Every chess player will know the feeling. You reach a point in the game when you know that the crucial moment has come. Your next decision will be critical and it will shape the rest of the proceedings. The game hangs in the balance and at such moments you try to bring all your will power and focus to the game and screw up your courage. Whatever the result turns out to be you are determined that if you lose it won’t be down to lack of effort or application.
This week, the Hebden Bridge ‘A’ team felt that a comparable moment had come in the league season. They’d managed to win three tough matches in succession and had put themselves back into the fringes of the fight for the title. They had a postponed fixture away to Huddersfield to reschedule and a match at home to a resurgent Brighouse to negotiate. Win those two matches and they’d put themselves into genuine contention.
As the negotiations with Huddersfield began drawing to a conclusion Captain Pete Leonard contacted every available resource that he had at his disposal to get the best possible line up together. It turned out that, on this occasion, everyone he contacted was available (for a change!) That was the point at which someone suggested that there were even enough players to give both Huddersfield and Brighouse a decent match on the same night. Initially it may have been proposed light-heartedly but that was ultimately how it came to be that on Monday night at the Trades Club, Hebden Bridge ‘A’ hosted both Brighouse and Huddersfield in a unique attempt to score 4 match points in one evening and sweep to the top of the division.
It was a brave gamble. All or nothing. But momentum can carry a team to achieve extraordinary things and Hebden as outsiders for the title had nothing to lose. Why not play to win and take a chance? Huddersfield were grateful for the chance to play their postponed match before the official end of the season and Brighouse were rather bemused to find their hosts had voluntarily spread their strength across the two ‘A’ teams in action.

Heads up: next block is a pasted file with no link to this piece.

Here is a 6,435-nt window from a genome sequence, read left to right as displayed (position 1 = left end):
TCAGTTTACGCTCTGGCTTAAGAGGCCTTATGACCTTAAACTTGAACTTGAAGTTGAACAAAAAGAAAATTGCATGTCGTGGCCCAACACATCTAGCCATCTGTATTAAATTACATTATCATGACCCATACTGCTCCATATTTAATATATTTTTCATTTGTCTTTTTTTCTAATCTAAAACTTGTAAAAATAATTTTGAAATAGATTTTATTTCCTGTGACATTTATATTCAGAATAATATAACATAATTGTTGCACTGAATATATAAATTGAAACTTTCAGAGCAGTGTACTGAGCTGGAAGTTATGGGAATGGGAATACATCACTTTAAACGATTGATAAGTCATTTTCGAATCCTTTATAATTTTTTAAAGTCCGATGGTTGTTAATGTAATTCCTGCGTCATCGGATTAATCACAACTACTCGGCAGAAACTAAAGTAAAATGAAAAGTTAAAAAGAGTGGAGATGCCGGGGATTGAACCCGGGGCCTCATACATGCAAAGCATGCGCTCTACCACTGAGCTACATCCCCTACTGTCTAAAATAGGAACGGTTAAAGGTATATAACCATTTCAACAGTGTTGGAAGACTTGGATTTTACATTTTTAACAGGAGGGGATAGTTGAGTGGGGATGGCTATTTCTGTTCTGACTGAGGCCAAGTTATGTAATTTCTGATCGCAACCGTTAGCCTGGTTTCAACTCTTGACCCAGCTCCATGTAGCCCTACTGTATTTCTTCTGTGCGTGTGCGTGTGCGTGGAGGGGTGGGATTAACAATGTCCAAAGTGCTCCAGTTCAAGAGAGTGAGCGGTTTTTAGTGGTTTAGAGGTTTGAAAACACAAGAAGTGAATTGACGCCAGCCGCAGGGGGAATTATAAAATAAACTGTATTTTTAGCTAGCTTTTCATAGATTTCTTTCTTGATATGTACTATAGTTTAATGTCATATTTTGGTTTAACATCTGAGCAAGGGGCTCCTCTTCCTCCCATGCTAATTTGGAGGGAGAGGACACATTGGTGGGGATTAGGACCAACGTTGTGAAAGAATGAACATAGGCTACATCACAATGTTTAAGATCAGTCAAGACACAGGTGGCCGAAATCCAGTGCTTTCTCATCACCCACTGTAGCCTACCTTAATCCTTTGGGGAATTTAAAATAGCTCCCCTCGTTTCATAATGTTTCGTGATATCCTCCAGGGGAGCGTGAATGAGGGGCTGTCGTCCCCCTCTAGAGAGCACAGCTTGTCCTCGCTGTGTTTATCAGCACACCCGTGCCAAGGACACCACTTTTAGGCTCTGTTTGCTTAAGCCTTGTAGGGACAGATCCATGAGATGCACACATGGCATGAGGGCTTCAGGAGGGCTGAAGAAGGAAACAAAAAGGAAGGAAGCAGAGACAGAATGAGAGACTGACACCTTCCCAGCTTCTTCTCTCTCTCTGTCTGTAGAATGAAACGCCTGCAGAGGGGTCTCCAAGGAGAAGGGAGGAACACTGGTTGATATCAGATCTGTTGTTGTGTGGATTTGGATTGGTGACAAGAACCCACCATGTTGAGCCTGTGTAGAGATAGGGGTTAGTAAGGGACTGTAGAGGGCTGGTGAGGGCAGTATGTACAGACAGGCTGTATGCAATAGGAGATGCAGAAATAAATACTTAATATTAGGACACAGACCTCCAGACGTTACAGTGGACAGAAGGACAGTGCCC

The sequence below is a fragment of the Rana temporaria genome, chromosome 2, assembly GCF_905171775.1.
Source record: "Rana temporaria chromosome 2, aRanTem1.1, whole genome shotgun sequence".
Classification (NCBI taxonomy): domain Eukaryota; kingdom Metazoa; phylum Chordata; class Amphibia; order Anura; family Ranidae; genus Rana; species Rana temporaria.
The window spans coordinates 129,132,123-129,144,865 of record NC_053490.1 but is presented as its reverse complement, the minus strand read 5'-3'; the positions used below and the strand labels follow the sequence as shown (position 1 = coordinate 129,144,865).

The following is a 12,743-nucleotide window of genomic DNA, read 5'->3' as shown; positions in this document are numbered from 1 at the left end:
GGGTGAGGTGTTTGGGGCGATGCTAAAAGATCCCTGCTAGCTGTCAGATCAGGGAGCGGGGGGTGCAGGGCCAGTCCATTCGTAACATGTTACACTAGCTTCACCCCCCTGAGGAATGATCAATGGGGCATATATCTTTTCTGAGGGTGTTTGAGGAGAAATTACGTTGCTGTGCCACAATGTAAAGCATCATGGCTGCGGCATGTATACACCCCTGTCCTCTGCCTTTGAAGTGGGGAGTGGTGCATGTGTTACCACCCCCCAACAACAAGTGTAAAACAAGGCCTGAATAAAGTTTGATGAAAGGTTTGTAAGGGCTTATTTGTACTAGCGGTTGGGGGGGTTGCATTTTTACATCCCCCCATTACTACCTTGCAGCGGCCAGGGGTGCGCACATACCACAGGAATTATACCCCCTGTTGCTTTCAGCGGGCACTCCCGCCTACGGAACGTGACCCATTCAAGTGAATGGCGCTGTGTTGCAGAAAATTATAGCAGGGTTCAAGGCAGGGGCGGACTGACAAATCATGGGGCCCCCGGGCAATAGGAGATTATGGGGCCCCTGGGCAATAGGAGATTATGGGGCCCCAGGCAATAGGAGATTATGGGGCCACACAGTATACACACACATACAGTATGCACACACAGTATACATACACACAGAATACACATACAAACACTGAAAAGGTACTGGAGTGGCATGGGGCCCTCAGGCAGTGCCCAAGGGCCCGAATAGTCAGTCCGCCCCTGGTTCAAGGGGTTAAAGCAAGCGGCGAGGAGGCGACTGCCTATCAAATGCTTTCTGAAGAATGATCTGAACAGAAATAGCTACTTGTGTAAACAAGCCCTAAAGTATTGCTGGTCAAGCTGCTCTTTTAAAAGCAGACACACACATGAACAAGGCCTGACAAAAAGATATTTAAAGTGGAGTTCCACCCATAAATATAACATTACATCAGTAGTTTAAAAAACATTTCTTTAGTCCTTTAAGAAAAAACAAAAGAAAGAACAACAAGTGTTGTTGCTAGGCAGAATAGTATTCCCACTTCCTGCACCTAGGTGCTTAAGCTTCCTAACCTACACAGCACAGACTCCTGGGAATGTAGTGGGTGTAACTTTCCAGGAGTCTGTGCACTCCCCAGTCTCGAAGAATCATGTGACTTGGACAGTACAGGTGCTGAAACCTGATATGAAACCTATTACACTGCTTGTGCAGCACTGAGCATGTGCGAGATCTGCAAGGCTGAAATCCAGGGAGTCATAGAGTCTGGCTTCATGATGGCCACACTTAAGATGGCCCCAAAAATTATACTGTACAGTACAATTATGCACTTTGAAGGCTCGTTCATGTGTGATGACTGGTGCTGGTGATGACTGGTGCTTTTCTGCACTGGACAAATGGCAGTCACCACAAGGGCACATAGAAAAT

Of course the main focus of resources was reserved for Huddersfield who, to their great credit, brought a superb line up to the Trades Club. Mitchell Burke, Leo Keely, Matthew Parsons, David Grey and Dave Tooley would have been enough to beat pretty much any Hebden Bridge line up. The trouble was this wasn’t ‘any’ Hebden Bridge line up. The hosts set out their stall by fielding Matthew Webb, Ihor Lewyk, Andy Bak, John Allen and Martin Syrett. This made the ratings line up very similar. It was going to be a tough match.
On the next set of tables Hebden’s ‘other’ ‘A’ team reflected their all-out attempt to beat Huddersfield as they were slightly weaker than they might normally have been. Still they sported Pete Leonard, Dave Shapland, Nick Sykes, Alastair Wright (back after a few seasons playing for Todmorden), and Andy Leatherbarrow. They faced up to a good Brighouse side that had most of their top five available with exception of Bruce Bendall. This one was also going to be close.
The evening began in quiet fashion when Matthew Parsons and Andy Bak drew before they’d reached move twenty in one of those typical ‘big match’ games that you always seem to get one of. A level position was reached where neither player could play for a win without taking some risks and so, with the night yet young, they decided to make the match a four board affair and go to the bar.
That result appeared to suit Hebden better because their only big rating advantage in the match was on board 1 where Matty Webb took on Mitchell Burke. It seemed as though Mitchell had succeeded in building up a dangerous attack on Matty’s king in a Grand Prix Attack. The post-mortem after the game concluded that if White had waded into a murky looking, speculative exchange sacrifice then he would have had at the very least good winning chances. Instead, quite understandably, Mitchell believed that his higher rated opponent had everything worked out and must have seen further. Once the attack had been pushed back Matty ruthlessly exploited some structural weaknesses in Mitchell’s position to open Hebden Bridge’s account.